RBA left the cash rate unchanged at 0.75%. To our surprise, policymakers appeared more upbeat on the economic outlook than we had anticipated. While acknowledging uncertainty to growth mainly driven by bushfires and China’s coronavirus, the members adopt a wait-and-see mode to the impacts. They also preferred to gauge the impacts of the rate cuts implemented last year. The central bank also left unchanged its GDP growth forecasts.

The central bank suggested that the slowdown in global growth could be “coming to an end”. The members cited US-China technology dispute and coronavirus as the key uncertainties to global growth. For the latter, RBA indicated that it is “having a significant effect on the Chinese economy at present”. Yet, it noted that “It is too early to determine how long-lasting the impact will be”.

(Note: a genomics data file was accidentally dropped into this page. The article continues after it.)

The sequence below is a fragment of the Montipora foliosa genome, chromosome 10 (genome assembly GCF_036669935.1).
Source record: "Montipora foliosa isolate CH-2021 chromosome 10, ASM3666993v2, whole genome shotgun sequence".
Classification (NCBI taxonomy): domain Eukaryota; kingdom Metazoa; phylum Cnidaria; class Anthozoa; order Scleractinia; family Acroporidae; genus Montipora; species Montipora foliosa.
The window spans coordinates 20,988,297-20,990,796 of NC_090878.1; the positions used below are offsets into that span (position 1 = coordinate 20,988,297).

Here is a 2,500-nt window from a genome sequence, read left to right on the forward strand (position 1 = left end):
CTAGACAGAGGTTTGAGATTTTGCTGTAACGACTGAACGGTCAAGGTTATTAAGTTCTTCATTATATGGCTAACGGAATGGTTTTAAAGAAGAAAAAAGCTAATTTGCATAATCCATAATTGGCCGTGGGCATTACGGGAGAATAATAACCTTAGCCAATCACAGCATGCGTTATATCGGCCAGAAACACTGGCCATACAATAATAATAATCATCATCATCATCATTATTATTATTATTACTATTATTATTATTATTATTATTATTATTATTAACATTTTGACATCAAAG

Domestically, the members left forecasts on GDP growth unchanged at 2.25% and 3% for 2020 and 2021 respectively. They added that the bushfires and the coronavirus outbreak will “temporarily weigh on domestic growth”. However, they members remained confident that the outlook will be supported by low interest rate, as well as “recent tax refunds, ongoing spending on infrastructure, a brighter outlook for the resources sector and, later this year, an expected recovery in residential construction”.

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As noted in the statement, “with interest rates having already been reduced to a very low level and recognizing the long and variable lags in the transmission of monetary policy, the Board decided to hold the cash rate steady at this meeting”. By noting that the current interest rate is “very low” it appears that the bar for the next rate cut is set higher. Indeed, there are only 2 rate cuts (25 bps each) before the policy rate reaching RBA’s effective lower threshold of 0.25%.

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